Boomerang Head: Quick Bite

Happy Friday! Today on Museum Quick Bites we’re diving with diplocaulus, a prehistoric creature on display at the Michigan State University Science & Culture Museum. Nicknamed boomerang head, for its uniquely shaped skull, diplocaulus is a rare delight. Join me for a quick look-see.

Diplocaulus, Michigan State University Science & Culture Museum (photo by cjverb 2021)

Diplocaulus (meaning double cap) is a salamander-like amphibian that lived during the Permian Period (~299-252 million years ago). Approximately three feet long, diplocaulus had a short, squat body with a stubby tail and legs. These little meat eaters lived in freshwater lakes, rivers, and streams, and dined on insects, fish and smaller amphibians.

Diplocaulus (outline of boomerang-shaped skull), MSU Science & Culture Museum (photo by cjverb 2021)

Fun Froggy Fact: Amphibians, like frogs, toads and salamanders, lay their shell-less eggs in water or wet areas, and have thin skin that must stay moist in order for them to breathe. Reptiles, like turtles, lizards, snakes, crocodiles, and alligators have tough, dry, scaly skin and lay their hard-shelled eggs on land.

Photo by Frank Winkler, Pixabay

Scientists theorize diplocaulus’ boomerang-shaped head acted like a hydrofoil, helping diplocaulus navigate (up and down) through the water. Its extraordinary skull also protected it from predators because a boomerang-shaped head was difficult to swallow.

Left: Diplocaulus Skeleton & Model, Denver Natural History Museum, photo by Camelops, Wikimedia Commons

Right: Diplocaulus Skull, Whiteside Museum of Natural History, photo by Fanboyphilosopher, Wikimedia Commons

Fun Boomerang Head Fact: The largest diplocaulus skull discovered thus far, spanned 17 inches.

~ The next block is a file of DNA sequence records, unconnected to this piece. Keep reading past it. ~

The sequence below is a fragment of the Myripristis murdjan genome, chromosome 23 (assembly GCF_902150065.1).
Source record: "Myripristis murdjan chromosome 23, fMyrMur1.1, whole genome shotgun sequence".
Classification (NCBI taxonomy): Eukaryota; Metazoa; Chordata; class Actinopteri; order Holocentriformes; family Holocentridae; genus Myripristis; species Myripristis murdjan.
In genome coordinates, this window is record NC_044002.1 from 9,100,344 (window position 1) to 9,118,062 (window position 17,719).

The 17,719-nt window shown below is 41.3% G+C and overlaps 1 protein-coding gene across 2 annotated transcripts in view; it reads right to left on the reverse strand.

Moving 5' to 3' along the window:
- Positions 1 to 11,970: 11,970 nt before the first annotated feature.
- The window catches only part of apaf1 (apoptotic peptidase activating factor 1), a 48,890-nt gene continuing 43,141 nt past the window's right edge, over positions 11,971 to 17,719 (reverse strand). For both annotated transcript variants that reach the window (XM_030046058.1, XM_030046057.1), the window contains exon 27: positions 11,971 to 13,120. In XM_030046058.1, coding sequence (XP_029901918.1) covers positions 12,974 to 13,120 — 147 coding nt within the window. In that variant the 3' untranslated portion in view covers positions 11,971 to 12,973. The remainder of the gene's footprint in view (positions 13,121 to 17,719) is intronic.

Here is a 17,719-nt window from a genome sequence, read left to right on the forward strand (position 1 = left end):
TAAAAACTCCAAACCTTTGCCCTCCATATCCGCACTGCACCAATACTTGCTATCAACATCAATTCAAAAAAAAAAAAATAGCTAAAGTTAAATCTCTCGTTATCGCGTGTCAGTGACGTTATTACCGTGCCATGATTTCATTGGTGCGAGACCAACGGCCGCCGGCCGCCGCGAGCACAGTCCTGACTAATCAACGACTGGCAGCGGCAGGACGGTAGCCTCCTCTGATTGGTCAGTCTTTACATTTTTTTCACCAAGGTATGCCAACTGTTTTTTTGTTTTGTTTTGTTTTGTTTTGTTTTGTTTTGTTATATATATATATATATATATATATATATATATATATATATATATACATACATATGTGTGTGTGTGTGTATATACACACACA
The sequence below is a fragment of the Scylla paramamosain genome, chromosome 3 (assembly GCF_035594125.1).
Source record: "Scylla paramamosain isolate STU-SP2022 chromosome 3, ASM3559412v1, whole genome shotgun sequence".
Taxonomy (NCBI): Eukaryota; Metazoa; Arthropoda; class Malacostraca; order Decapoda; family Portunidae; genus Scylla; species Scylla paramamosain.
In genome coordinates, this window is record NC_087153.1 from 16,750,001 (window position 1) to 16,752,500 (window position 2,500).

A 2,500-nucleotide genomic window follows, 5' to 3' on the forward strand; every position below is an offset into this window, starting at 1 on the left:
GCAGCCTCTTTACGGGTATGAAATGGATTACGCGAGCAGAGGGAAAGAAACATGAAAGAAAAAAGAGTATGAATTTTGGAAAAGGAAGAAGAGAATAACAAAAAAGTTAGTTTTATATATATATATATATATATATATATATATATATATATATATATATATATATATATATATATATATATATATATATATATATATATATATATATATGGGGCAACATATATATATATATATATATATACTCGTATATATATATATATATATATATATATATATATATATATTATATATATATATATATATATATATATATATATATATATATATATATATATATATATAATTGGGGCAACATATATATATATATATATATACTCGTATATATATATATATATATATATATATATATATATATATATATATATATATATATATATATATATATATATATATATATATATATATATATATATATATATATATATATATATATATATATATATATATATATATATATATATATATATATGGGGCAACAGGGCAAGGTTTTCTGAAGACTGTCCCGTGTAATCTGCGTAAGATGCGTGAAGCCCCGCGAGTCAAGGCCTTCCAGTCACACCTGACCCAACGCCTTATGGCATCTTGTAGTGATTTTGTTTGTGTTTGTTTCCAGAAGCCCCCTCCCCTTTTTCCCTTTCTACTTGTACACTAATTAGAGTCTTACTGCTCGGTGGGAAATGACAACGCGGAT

Diplocaulus Skull, American Museum of Natural History, photo by Smokeybjb, Wikimedia Commons

The first diplocaulus fossil was discovered in 1877 by superstar paleontologist, Edward Drinker Cope (1840-1879). Diplocaulus fossils are rare, however a treasure trove was discovered in the Craddock Bone Bed in Baylor County, Texas. Click on this LiveScience link to learn more about how a family of diplocauluses met their doom.

Edward Drinker Cope (1840-1897) by Frederick Gutekunst, Wikimedia Commons

Diplocaulus was wiped out at the end of the Permian Period during The Great Dying, the largest mass extinction event to occur on earth. Approximately 70% of animals on land and 95% of marine life were wiped out by massive climate change that was brought on by a series of volcanic events that pumped carbon dioxide into the atmosphere. If you’d like to learn more about this time in Earth’s history, click on this Permian Period link, courtesy of Britannica.

That wraps up our brief look at boomerang head. I’ll be back next week with more Museum Quick Bites. Until then, be safe, be kind, and take care 🙂

Cover photo by A. Savin, courtesy of Pixabay.


Britannica: Amphibian
Britannica: Permian Period
Dinopedia: Diplocaulus
iDigBio: MSU Mammalogy, Ornithology & Vertebrate Paleontology Collections-Diplocaulus
LiveScience: Finned Monster Chomped Heads Off Ancient Amphibians (2013)
Michigan State University Science & Culture Museum
Musée d’Histoire Naturelle et Vivarium de Tournai: Diplocaulus
Wikimedia Commons: Diplocaulus
Wikimedia Commons: Diplocaulus carnegii

One thought on “Boomerang Head: Quick Bite

Comments are closed.

Create a website or blog at

Up ↑

%d bloggers like this: